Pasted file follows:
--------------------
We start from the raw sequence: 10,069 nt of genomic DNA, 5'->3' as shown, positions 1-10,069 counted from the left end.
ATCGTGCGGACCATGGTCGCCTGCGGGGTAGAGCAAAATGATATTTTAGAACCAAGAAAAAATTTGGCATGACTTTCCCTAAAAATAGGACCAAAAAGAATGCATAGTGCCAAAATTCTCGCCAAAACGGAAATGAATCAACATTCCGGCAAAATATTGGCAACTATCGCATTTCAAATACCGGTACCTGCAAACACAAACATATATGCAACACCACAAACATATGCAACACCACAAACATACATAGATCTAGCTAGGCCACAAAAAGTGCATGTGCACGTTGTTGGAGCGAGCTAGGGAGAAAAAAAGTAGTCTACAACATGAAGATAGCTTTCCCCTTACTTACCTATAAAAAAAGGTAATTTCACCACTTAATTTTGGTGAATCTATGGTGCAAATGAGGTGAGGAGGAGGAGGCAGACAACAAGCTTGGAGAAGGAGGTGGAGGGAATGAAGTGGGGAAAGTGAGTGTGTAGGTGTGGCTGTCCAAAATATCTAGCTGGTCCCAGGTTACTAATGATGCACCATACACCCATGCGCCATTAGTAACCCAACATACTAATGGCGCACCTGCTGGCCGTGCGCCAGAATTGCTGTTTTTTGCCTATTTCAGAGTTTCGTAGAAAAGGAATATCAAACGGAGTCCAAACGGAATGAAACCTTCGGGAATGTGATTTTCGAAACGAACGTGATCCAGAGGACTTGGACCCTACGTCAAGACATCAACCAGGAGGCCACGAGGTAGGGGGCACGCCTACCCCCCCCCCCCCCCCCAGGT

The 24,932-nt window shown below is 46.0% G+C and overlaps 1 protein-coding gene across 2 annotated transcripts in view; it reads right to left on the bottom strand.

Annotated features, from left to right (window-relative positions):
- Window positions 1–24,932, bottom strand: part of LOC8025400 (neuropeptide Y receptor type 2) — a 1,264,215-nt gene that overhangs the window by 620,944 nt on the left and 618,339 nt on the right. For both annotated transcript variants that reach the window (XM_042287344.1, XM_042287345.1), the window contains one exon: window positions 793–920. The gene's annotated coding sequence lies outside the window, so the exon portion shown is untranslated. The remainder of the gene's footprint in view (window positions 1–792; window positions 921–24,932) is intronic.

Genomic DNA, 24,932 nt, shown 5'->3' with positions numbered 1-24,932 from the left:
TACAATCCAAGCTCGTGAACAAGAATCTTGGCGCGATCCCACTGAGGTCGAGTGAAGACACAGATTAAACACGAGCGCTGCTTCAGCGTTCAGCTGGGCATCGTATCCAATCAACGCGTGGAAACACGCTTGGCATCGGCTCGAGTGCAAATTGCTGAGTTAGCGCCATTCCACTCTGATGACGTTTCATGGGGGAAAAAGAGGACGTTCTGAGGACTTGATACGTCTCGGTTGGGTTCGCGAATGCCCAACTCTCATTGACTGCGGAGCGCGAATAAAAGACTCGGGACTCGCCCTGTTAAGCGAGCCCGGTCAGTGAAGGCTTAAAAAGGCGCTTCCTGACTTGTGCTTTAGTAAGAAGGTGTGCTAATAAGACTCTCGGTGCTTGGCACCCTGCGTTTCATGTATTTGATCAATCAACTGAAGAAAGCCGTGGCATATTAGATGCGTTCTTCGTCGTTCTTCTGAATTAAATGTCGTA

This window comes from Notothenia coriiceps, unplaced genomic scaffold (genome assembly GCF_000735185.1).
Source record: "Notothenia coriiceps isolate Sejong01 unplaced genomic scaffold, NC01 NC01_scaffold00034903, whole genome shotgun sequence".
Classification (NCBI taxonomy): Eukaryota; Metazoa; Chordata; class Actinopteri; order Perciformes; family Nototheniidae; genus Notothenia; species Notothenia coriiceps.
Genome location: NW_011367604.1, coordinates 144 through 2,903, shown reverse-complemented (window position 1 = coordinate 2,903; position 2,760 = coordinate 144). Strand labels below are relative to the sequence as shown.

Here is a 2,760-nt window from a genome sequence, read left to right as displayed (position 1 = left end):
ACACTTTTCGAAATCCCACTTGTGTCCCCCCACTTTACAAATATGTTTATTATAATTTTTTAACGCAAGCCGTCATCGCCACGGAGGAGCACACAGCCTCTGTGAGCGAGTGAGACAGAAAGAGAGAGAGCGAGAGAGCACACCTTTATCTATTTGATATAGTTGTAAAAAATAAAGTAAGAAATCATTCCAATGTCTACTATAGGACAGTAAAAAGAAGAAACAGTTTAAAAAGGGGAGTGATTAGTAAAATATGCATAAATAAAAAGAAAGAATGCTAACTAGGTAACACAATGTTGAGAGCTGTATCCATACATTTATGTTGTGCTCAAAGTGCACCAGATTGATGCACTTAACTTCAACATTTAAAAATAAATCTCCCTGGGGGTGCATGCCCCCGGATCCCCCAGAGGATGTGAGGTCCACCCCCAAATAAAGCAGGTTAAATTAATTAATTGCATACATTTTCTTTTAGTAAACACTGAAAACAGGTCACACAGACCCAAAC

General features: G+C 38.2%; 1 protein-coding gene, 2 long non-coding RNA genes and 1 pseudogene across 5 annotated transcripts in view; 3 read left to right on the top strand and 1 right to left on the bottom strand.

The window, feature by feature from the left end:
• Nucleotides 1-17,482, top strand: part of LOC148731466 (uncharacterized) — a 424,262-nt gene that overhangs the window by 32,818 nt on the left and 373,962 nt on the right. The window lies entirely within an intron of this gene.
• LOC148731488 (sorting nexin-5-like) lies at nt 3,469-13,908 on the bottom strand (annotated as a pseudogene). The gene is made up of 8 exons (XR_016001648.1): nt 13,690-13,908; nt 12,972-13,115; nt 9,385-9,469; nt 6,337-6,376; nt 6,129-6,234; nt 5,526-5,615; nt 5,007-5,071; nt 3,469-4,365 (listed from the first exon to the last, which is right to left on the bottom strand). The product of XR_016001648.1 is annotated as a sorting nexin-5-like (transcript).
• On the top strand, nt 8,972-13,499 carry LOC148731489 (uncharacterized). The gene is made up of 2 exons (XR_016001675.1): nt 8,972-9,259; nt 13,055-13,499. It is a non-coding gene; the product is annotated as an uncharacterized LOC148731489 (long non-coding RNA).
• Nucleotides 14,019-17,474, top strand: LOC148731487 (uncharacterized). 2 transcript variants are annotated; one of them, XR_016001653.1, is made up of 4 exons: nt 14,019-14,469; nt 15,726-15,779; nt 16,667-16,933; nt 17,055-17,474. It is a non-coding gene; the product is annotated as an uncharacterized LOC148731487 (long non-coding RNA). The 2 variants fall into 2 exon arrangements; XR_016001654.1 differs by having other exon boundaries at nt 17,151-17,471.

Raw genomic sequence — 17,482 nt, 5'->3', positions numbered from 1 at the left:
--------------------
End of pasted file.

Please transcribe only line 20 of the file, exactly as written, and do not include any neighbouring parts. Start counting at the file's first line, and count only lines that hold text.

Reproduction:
Raw genomic sequence — 17,482 nt, 5'->3', positions numbered from 1 at the left: